Waal River

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River Waal is the main distributary branch of river Rhine flowing to the central Netherlands for about 80 km (50 miles) before joining the Meuse near Woudrichem to form the Boven Merwede. It is a major river which serves as the main waterway connecting the Rotterdam harbor and Germany. Nijmegen, Tiel, Zaltbommel and Gorinchem are towns of importance with direct access to the river. The river carries 65% of the total flow of the Rhine.



The name Waal, in Roman times called Vacalis, Vahalis or Valis, later Vahal, is of Germanic origin and is named after the many meanders in the river (Old Germanic: wôh = crooked). It is, in turn, thought to have inspired early Dutch settlers of the Hudson Valley region in New York to name the Wallkill River after it (Waalkil = "Waal Creek").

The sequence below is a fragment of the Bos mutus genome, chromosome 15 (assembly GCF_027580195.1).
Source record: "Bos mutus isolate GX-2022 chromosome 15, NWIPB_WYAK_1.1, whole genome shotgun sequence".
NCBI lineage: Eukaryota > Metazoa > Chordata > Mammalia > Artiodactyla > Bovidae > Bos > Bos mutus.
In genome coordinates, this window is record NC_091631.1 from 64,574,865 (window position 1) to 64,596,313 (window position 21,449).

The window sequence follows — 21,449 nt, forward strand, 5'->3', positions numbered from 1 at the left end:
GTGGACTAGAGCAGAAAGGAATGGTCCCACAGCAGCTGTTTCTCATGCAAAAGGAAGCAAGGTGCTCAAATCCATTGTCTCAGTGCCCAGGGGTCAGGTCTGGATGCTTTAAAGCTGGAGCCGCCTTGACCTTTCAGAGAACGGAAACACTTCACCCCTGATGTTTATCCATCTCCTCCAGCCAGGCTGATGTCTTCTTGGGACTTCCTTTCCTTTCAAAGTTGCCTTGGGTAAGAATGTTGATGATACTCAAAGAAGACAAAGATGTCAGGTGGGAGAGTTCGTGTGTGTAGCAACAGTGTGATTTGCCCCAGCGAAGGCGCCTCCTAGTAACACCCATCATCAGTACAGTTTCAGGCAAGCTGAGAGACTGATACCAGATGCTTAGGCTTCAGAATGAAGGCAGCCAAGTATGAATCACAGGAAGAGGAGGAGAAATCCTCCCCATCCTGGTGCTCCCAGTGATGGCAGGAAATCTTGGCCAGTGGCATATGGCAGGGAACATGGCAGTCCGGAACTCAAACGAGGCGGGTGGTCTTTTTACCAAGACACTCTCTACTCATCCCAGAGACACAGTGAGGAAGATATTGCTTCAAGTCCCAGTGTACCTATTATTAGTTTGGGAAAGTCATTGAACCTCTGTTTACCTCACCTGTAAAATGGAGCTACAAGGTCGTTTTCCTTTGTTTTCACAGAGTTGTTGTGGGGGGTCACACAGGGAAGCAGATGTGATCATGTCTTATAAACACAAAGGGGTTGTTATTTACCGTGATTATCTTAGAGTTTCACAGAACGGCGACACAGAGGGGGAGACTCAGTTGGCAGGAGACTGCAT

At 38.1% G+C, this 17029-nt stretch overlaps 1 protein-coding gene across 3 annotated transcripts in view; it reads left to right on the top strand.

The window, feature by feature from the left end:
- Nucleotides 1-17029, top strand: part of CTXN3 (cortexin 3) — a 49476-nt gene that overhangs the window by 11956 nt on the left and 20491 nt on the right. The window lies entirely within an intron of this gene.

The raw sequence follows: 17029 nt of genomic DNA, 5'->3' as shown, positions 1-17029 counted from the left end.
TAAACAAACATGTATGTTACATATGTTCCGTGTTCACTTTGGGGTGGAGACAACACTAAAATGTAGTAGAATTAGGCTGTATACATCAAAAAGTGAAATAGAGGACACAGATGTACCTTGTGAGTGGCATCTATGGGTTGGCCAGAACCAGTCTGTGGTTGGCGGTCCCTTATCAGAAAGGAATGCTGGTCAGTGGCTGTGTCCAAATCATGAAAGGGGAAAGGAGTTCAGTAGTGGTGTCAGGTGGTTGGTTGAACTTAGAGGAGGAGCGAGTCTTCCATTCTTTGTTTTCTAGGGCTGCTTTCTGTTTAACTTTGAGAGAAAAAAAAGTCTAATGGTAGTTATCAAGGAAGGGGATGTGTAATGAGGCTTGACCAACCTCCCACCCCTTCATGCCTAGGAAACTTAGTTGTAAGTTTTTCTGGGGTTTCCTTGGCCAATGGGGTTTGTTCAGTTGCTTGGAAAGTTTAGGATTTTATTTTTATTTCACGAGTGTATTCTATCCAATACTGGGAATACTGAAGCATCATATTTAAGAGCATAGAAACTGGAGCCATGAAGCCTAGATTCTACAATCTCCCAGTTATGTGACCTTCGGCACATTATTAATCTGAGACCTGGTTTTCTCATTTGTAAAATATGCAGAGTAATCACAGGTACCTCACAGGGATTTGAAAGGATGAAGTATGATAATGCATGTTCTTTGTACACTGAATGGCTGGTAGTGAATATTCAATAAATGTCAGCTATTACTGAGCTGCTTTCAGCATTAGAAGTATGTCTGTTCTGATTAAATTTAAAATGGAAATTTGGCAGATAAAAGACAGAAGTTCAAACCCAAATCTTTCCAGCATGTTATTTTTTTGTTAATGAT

The current river shows little signs of these great bends, since the river has been the subject of numerous normalisation projects carried out in the 18th, 19th and 20th centuries to improve the river as an economically important shipping route. Some of the cut-off bends are still visible near the main river and are sometimes reconnected to it in times of high water levels.

Bend in South Holland

In the Middle Ages, the name "Waal" continued after the confluence with River Meuse. The delta parts now known as Boven Merwede, Beneden Merwede and the upper section of river Noord were also called Waal. Near Hendrik-Ido-Ambacht, the main stream continued west until it flowed into River Oude Maas near Heerjansdam. This last stretch past Hendrik-Ido-Ambacht, which separates the river islands of IJsselmonde and Zwijndrechtse Waard, still is called Waal[1]. It has been dammed off at both ends.

River crossings

Railroad bridges

Railroad bridges (with nearest train station on the left and right bank):

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